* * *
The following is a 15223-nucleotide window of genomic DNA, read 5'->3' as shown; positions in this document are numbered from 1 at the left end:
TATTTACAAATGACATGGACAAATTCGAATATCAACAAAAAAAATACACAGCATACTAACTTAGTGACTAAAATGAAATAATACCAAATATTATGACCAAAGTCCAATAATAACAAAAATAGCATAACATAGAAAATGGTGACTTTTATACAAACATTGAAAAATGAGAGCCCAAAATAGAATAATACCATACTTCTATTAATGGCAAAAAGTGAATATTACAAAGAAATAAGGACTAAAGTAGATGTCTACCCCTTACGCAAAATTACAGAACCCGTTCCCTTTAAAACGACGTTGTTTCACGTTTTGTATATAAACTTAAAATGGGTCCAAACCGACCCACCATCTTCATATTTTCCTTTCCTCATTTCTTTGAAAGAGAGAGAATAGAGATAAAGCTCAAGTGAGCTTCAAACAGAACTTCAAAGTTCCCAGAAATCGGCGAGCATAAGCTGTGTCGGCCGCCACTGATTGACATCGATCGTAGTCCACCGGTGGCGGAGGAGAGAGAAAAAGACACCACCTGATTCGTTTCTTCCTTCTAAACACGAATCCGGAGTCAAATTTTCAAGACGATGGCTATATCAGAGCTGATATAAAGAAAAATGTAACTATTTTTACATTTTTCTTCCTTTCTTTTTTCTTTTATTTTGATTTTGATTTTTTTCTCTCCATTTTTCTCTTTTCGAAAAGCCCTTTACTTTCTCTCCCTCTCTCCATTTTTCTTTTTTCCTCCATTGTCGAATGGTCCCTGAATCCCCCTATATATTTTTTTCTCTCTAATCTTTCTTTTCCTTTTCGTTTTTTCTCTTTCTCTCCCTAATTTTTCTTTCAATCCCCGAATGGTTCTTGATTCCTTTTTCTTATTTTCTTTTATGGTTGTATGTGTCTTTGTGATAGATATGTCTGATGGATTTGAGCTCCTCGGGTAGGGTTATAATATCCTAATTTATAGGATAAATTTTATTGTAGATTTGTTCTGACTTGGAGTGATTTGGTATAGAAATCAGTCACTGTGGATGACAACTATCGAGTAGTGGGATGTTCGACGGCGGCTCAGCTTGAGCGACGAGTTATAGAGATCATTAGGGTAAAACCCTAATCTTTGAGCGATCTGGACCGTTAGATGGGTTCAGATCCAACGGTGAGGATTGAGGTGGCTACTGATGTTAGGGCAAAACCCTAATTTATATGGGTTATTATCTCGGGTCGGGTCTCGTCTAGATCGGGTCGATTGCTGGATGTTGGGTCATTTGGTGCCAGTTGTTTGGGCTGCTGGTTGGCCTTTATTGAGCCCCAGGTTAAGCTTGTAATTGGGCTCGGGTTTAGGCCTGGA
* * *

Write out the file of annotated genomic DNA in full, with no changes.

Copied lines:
The following is a 15223-nucleotide window of genomic DNA, read 5'->3' as shown; positions in this document are numbered from 1 at the left end:
TATTTACAAATGACATGGACAAATTCGAATATCAACAAAAAAAATACACAGCATACTAACTTAGTGACTAAAATGAAATAATACCAAATATTATGACCAAAGTCCAATAATAACAAAAATAGCATAACATAGAAAATGGTGACTTTTATACAAACATTGAAAAATGAGAGCCCAAAATAGAATAATACCATACTTCTATTAATGGCAAAAAGTGAATATTACAAAGAAATAAGGACTAAAGTAGATGTCTACCCCTTACGCAAAATTACAGAACCCGTTCCCTTTAAAACGACGTTGTTTCACGTTTTGTATATAAACTTAAAATGGGTCCAAACCGACCCACCATCTTCATATTTTCCTTTCCTCATTTCTTTGAAAGAGAGAGAATAGAGATAAAGCTCAAGTGAGCTTCAAACAGAACTTCAAAGTTCCCAGAAATCGGCGAGCATAAGCTGTGTCGGCCGCCACTGATTGACATCGATCGTAGTCCACCGGTGGCGGAGGAGAGAGAAAAAGACACCACCTGATTCGTTTCTTCCTTCTAAACACGAATCCGGAGTCAAATTTTCAAGACGATGGCTATATCAGAGCTGATATAAAGAAAAATGTAACTATTTTTACATTTTTCTTCCTTTCTTTTTTCTTTTATTTTGATTTTGATTTTTTTCTCTCCATTTTTCTCTTTTCGAAAAGCCCTTTACTTTCTCTCCCTCTCTCCATTTTTCTTTTTTCCTCCATTGTCGAATGGTCCCTGAATCCCCCTATATATTTTTTTCTCTCTAATCTTTCTTTTCCTTTTCGTTTTTTCTCTTTCTCTCCCTAATTTTTCTTTCAATCCCCGAATGGTTCTTGATTCCTTTTTCTTATTTTCTTTTATGGTTGTATGTGTCTTTGTGATAGATATGTCTGATGGATTTGAGCTCCTCGGGTAGGGTTATAATATCCTAATTTATAGGATAAATTTTATTGTAGATTTGTTCTGACTTGGAGTGATTTGGTATAGAAATCAGTCACTGTGGATGACAACTATCGAGTAGTGGGATGTTCGACGGCGGCTCAGCTTGAGCGACGAGTTATAGAGATCATTAGGGTAAAACCCTAATCTTTGAGCGATCTGGACCGTTAGATGGGTTCAGATCCAACGGTGAGGATTGAGGTGGCTACTGATGTTAGGGCAAAACCCTAATTTATATGGGTTATTATCTCGGGTCGGGTCTCGTCTAGATCGGGTCGATTGCTGGATGTTGGGTCATTTGGTGCCAGTTGTTTGGGCTGCTGGTTGGCCTTTATTGAGCCCCAGGTTAAGCTTGTAATTGGGCTCGGGTTTAGGCCTGGA